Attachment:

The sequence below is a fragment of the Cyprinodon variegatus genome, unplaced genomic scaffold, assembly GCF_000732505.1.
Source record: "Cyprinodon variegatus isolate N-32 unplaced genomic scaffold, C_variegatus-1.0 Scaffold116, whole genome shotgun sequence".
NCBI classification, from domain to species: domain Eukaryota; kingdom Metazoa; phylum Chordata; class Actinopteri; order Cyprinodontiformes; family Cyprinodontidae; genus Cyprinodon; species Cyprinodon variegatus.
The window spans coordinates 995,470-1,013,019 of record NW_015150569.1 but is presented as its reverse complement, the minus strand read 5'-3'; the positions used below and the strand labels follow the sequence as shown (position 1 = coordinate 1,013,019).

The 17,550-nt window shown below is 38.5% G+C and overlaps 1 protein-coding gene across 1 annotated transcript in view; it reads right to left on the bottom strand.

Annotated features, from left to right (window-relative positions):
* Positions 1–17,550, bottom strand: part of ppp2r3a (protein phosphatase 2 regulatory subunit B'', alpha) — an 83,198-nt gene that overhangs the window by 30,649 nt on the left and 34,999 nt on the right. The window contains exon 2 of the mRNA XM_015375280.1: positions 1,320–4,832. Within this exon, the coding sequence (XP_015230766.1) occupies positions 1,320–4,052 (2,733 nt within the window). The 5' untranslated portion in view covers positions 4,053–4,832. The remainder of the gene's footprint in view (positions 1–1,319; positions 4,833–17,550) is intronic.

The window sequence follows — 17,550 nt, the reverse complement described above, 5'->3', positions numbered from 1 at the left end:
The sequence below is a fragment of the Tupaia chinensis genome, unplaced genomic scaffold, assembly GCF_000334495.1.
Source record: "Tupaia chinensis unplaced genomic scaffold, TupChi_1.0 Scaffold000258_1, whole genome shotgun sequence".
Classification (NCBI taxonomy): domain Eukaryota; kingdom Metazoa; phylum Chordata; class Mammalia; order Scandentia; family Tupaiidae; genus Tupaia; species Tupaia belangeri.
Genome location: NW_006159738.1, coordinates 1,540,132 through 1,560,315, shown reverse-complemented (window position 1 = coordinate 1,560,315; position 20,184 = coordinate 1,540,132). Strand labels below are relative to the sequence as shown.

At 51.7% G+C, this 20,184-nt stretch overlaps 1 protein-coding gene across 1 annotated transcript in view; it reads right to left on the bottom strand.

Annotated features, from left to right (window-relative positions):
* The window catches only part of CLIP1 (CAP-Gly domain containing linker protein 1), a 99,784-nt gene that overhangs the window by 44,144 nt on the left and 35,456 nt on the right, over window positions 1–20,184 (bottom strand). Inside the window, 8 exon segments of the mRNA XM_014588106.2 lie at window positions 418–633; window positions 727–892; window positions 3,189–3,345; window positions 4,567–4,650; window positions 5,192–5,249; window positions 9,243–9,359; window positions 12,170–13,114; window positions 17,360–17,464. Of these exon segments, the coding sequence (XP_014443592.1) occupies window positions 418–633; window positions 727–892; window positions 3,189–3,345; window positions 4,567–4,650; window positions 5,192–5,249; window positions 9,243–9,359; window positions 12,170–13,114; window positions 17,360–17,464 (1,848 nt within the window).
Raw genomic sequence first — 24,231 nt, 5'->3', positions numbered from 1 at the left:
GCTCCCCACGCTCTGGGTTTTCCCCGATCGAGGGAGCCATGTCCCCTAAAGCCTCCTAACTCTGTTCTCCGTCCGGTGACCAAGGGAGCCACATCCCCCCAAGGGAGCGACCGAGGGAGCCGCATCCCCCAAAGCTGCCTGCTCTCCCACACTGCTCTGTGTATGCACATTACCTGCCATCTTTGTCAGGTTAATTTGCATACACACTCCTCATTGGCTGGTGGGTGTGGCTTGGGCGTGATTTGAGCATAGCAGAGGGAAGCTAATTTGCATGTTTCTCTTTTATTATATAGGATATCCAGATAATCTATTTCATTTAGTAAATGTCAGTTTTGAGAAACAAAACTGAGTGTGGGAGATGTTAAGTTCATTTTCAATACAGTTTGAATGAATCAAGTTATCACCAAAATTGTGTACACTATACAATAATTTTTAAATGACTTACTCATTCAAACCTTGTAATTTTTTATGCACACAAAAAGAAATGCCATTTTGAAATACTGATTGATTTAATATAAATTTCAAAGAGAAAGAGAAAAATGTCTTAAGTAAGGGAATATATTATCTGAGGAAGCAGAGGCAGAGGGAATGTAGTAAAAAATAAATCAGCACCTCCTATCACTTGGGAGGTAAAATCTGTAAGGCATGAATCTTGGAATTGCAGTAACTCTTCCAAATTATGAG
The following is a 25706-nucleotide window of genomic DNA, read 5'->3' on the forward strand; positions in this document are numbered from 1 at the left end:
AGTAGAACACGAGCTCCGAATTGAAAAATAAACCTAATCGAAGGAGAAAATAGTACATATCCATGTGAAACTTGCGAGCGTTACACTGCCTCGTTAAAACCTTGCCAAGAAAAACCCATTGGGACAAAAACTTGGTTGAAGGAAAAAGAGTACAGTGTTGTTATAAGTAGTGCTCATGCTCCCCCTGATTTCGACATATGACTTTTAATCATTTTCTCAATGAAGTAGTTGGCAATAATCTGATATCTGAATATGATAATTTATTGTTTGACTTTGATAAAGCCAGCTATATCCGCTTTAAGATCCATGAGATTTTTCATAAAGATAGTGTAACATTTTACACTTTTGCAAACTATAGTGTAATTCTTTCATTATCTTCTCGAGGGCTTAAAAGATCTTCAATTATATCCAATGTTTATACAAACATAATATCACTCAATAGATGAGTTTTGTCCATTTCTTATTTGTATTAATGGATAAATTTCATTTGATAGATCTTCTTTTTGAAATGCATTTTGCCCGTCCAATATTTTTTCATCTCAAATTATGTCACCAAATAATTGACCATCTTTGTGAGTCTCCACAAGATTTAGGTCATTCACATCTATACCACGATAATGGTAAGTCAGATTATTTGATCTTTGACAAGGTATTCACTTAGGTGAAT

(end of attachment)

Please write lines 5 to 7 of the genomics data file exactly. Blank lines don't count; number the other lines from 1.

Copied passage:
The 17,550-nt window shown below is 38.5% G+C and overlaps 1 protein-coding gene across 1 annotated transcript in view; it reads right to left on the bottom strand.

Annotated features, from left to right (window-relative positions):
* Positions 1–17,550, bottom strand: part of ppp2r3a (protein phosphatase 2 regulatory subunit B'', alpha) — an 83,198-nt gene that overhangs the window by 30,649 nt on the left and 34,999 nt on the right. The window contains exon 2 of the mRNA XM_015375280.1: positions 1,320–4,832. Within this exon, the coding sequence (XP_015230766.1) occupies positions 1,320–4,052 (2,733 nt within the window). The 5' untranslated portion in view covers positions 4,053–4,832. The remainder of the gene's footprint in view (positions 1–1,319; positions 4,833–17,550) is intronic.